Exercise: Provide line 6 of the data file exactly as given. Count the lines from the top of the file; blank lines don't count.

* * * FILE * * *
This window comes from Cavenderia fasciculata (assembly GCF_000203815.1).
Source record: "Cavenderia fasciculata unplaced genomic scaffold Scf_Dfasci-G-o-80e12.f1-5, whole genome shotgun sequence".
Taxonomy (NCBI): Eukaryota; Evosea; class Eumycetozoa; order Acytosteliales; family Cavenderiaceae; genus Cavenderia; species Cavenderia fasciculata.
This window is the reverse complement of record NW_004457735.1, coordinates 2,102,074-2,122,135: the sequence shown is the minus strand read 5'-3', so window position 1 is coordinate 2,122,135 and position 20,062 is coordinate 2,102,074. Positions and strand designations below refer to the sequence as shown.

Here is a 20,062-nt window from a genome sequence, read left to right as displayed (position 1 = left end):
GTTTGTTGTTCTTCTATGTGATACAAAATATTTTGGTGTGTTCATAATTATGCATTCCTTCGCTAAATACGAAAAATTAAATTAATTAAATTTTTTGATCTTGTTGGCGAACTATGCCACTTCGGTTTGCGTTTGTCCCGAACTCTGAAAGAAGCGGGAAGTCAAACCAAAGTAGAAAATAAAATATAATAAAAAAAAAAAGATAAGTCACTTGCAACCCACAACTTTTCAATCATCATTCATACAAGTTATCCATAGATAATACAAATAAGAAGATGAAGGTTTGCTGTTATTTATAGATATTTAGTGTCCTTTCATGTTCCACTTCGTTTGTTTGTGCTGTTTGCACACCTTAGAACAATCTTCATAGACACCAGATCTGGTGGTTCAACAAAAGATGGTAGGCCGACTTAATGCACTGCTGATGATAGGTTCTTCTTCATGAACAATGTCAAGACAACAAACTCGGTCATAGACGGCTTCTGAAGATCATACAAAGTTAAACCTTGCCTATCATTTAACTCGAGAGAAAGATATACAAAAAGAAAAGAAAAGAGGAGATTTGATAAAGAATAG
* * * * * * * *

GTTTGTTGTTCTTCTATGTGATACAAAATATTTTGGTGTGTTCATAATTATGCATTCCTTCGCTAAATACGAAAAATTAAATTAATTAAATTTTTTGATCTTGTTGGCGAACTATGCCACTTCGGTTTGCGTTTGTCCCGAACTCTGAAAGAAGCGGGAAGTCAAACCAAAGTAGAAAATAAAATATAATAAAAAAAAAAAGATAAGTCACTTGCAACCCACAACTTTTCAATCATCATTCATACAAGTTATCCATAGATAATACAAATAAGAAGATGAAGGTTTGCTGTTATTTATAGATATTTAGTGTCCTTTCATGTTCCACTTCGTTTGTTTGTGCTGTTTGCACACCTTAGAACAATCTTCATAGACACCAGATCTGGTGGTTCAACAAAAGATGGTAGGCCGACTTAATGCACTGCTGATGATAGGTTCTTCTTCATGAACAATGTCAAGACAACAAACTCGGTCATAGACGGCTTCTGAAGATCATACAAAGTTAAACCTTGCCTATCATTTAACTCGAGAGAAAGATATACAAAAAGAAAAGAAAAGAGGAGATTTGATAAAGAATAG